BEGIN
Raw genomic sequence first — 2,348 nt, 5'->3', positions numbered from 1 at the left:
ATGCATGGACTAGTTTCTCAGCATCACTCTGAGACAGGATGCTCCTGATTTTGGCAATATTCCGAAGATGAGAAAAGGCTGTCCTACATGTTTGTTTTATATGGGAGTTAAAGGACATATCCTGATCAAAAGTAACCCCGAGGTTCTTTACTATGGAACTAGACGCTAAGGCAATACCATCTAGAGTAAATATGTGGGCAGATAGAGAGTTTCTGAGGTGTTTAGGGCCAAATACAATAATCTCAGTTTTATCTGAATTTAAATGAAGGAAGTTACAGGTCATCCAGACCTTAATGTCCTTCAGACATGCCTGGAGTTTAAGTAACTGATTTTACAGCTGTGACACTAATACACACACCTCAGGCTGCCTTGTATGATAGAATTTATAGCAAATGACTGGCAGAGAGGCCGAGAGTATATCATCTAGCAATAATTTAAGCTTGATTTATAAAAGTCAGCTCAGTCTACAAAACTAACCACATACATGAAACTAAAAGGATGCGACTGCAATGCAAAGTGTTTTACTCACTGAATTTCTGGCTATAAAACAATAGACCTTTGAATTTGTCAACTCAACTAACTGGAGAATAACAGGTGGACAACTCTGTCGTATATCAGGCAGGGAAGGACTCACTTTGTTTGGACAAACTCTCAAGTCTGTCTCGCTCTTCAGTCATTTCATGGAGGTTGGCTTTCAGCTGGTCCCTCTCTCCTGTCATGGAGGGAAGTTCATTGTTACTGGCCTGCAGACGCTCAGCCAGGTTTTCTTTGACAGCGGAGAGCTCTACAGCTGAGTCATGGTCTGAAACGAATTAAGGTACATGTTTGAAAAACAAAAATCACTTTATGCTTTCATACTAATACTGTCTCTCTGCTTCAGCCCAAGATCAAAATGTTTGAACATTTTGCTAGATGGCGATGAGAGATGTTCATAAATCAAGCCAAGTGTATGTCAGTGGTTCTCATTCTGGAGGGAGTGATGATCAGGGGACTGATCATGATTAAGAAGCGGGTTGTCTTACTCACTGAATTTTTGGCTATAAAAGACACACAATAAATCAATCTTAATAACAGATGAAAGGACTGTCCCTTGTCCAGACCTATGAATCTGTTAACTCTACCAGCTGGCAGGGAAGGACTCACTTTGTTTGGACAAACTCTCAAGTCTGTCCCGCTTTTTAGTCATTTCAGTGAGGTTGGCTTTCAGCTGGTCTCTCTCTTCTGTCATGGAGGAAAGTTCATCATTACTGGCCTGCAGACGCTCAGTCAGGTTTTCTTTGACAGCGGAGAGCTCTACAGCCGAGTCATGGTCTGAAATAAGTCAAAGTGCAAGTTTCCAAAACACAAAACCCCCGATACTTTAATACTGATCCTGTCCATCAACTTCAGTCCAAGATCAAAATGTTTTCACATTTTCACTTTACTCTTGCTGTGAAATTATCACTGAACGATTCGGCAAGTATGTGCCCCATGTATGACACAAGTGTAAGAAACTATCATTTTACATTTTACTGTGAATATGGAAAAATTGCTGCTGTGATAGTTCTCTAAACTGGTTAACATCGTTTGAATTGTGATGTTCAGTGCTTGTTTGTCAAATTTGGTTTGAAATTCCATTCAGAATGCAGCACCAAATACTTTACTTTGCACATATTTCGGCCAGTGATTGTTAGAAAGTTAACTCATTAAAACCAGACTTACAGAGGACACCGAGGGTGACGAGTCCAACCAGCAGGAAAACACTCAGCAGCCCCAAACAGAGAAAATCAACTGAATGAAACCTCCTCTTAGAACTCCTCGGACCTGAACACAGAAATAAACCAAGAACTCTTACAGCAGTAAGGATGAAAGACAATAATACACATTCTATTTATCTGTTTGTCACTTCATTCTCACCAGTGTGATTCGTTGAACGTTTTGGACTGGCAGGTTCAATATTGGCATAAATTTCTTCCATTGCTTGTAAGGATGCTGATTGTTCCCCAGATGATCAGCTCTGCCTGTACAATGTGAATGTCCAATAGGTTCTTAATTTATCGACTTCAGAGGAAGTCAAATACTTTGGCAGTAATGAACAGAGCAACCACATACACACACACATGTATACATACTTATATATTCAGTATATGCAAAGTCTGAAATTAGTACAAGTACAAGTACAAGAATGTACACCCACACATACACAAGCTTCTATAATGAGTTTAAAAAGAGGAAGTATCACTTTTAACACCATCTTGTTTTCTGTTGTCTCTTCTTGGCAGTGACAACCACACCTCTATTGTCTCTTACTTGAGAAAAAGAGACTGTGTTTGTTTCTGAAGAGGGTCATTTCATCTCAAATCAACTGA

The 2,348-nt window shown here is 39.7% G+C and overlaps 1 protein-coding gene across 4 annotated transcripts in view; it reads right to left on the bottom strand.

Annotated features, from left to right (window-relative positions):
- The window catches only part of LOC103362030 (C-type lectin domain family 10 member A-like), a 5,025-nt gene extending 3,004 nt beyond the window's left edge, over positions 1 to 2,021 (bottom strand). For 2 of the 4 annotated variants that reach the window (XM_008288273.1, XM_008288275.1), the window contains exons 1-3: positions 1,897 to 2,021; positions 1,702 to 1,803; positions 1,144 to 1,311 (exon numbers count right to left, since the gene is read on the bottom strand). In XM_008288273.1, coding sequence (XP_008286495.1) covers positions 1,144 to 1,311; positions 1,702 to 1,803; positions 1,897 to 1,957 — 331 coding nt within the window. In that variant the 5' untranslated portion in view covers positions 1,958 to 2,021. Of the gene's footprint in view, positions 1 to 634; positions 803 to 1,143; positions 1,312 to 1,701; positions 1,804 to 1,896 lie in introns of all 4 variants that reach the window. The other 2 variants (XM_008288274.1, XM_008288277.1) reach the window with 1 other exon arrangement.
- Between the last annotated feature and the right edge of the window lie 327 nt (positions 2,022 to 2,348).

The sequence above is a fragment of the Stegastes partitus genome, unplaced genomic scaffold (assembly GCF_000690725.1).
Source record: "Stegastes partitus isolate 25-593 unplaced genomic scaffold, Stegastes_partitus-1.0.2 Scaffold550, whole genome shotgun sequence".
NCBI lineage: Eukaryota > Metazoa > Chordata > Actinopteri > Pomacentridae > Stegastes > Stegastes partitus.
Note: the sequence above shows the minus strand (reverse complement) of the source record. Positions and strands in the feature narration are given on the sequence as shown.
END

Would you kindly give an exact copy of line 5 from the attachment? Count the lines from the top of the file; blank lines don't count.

- The window catches only part of LOC103362030 (C-type lectin domain family 10 member A-like), a 5,025-nt gene extending 3,004 nt beyond the window's left edge, over positions 1 to 2,021 (bottom strand). For 2 of the 4 annotated variants that reach the window (XM_008288273.1, XM_008288275.1), the window contains exons 1-3: positions 1,897 to 2,021; positions 1,702 to 1,803; positions 1,144 to 1,311 (exon numbers count right to left, since the gene is read on the bottom strand). In XM_008288273.1, coding sequence (XP_008286495.1) covers positions 1,144 to 1,311; positions 1,702 to 1,803; positions 1,897 to 1,957 — 331 coding nt within the window. In that variant the 5' untranslated portion in view covers positions 1,958 to 2,021. Of the gene's footprint in view, positions 1 to 634; positions 803 to 1,143; positions 1,312 to 1,701; positions 1,804 to 1,896 lie in introns of all 4 variants that reach the window. The other 2 variants (XM_008288274.1, XM_008288277.1) reach the window with 1 other exon arrangement.